Managing growth or not? What Can California Cities Control?

Managing growth or not? What Can California Cities Control?



Another City in Pension Liability Swamp

“Millbrae officials are defending themselves against a recent report alleging the city is the most leveraged among all municipalities….
The California Policy Center claims the $3.7 million owed to CalPERS makes Millbrae the city with the highest pension burden across the state. But Millbrae (population about 22,000 ) asserts the report is inaccurate…primarily citing the city’s slim payroll of $6.3 million makes the 59 percent owed in pension costs appear more severe than actuality.”


Polishing the Apple

“Apple is gearing up to build another corporate campus in a yet-to-be-announced American city and increase its workforce across the U.S. by 20,000 new employees over the next five years…”
Silicon Valley Business Journal

Ed. Comment: We note endless Apple success and just like the other “Big A” (Amazon) geographic dispersion across the US seems to be the new best thing. But nobody knows where the two A’s will land. This action fails to address dilemma of the jobs/housing balance in Cupertino and San Jose. Apple’s US employment is estimated at 47,000 with 37,000 in California.




Worsening Gridlock Sparks an Idea

New York City known for its mass transit is stumbling forward. Driving a car into the busiest parts of Manhattan could cost $11.52 with a proposal to establish first US city with a pay-to-drive plan.
The newest plan embraces the twin goals of easing Manhattan’s choking traffic while raising badly needed revenue for the city’s failing subways and buses.
New York Times

Ed. Comment: Residents on the SF Peninsula have Manhattan traffic and real estate costs so why not learn from NYC? Will local cities implement any solution for severe gridlock? Who has a credible plan? Our impolitic diagnosis: Traffic constipation. Our prescription: Show us a solution and the money!


Menlo Park Plays King Solomon
Faced with a tough issue…. Menlo Park Council and staff implemented major traffic restrictions to protect neighborhood quality. However, the decision will intensify east/west traffic and congestion on Willow Road.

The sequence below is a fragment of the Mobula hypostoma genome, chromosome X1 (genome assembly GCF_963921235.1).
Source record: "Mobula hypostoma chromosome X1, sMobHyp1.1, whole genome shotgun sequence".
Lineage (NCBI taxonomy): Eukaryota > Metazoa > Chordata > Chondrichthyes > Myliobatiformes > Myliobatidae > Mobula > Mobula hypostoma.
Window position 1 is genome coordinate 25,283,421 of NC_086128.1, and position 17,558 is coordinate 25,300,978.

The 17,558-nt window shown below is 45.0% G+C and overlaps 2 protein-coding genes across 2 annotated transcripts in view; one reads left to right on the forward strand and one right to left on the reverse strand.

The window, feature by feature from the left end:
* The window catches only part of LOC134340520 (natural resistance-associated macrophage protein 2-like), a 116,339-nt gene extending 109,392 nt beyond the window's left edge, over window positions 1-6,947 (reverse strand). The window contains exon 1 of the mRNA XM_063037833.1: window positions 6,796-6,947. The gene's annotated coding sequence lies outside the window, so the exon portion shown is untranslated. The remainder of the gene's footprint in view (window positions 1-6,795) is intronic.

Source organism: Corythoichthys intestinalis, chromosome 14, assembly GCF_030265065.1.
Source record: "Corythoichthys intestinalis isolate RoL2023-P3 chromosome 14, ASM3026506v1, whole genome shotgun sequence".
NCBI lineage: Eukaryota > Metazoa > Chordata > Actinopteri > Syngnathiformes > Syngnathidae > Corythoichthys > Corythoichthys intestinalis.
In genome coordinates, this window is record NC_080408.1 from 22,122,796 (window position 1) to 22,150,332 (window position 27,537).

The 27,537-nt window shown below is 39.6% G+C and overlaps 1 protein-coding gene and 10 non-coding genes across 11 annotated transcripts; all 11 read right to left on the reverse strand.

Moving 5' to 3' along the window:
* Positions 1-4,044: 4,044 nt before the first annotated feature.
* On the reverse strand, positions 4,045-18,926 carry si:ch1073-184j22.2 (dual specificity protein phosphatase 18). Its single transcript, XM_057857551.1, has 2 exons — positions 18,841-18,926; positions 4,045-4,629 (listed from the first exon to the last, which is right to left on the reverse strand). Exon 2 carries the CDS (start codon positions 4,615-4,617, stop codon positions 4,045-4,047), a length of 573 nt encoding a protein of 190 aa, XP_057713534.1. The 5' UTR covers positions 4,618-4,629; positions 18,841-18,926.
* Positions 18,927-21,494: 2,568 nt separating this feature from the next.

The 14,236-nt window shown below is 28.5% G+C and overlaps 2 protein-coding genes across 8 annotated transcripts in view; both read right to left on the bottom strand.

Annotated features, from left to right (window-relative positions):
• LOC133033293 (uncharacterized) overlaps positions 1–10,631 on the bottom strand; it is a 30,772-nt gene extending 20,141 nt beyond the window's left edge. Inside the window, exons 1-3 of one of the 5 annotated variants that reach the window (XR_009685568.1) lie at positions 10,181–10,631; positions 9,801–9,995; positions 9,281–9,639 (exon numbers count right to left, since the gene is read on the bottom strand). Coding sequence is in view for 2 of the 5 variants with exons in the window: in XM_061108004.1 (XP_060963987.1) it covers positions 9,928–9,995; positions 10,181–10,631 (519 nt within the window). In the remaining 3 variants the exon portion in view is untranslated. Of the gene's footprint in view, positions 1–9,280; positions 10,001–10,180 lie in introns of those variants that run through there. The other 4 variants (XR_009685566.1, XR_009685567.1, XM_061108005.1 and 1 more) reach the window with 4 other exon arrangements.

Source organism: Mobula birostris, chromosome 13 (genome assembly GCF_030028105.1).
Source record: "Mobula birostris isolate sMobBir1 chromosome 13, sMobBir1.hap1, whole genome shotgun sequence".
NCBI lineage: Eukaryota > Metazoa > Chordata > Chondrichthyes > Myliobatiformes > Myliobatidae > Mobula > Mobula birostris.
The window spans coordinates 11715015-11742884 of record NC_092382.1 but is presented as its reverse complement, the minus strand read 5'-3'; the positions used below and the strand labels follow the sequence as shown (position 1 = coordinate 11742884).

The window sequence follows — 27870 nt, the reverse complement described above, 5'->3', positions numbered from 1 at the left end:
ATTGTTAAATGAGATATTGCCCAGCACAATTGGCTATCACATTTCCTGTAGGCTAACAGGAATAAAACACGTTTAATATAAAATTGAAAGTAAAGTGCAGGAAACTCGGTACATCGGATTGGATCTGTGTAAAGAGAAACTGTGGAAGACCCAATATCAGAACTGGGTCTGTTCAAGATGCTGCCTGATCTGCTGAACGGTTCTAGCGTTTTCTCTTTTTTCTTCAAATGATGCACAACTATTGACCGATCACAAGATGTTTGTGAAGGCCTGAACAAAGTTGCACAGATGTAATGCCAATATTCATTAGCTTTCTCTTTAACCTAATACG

Almanac News

Ed. Comment: Getting across town from Highway 101 won’t be a picnic. Perhaps there are long-term solutions….perhaps not. Palo Alto Council may soon face identical problem for its east/west University Avenue from 101.




Mayor Seeks Affordable Housing for Children
San Jose mayor announces a 15-point plan for 25,000 new homes in five years, 40% of new dwellings will be affordable for unspecified residents while protecting the character and quality of single-family neighborhoods.
San Jose Mercury News

Ed. Comment: No question about noble intentions and political promises! Do these fifteen programs represent well-honed economics or anti-gravity physics? We look forward to reports from Captain Liccardo sailing on the Good Ship San Jose.


Unfriending the News
“Last week, Facebook rolled out the biggest change to its News Feed in years. Content from publishers and brands—which have spent the last decade obsessing over even minor changes to the news feed’s algorithm—is out. Posts shared by friends and family, the foundation of Facebook’s initial village square appeal, are back in. Coming in response to heightened scrutiny for its role in promoting fake news during the 2016 election, these changes mark not only a shift in focus for Facebook, but also a retreat from its ambitions to become one of the primary arbiters of America’s information ecosystem.”
New Republic

Ed. Comment: We hesitate to comment on an issue above our paygrade. Facebook may reform itself in response to its conscience and external concerns from markets and government officials.

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Editors Neilson Buchanan and John Guislin are unpaid, private citizens on the SF Peninsula and have no ties to developers or government organizations.

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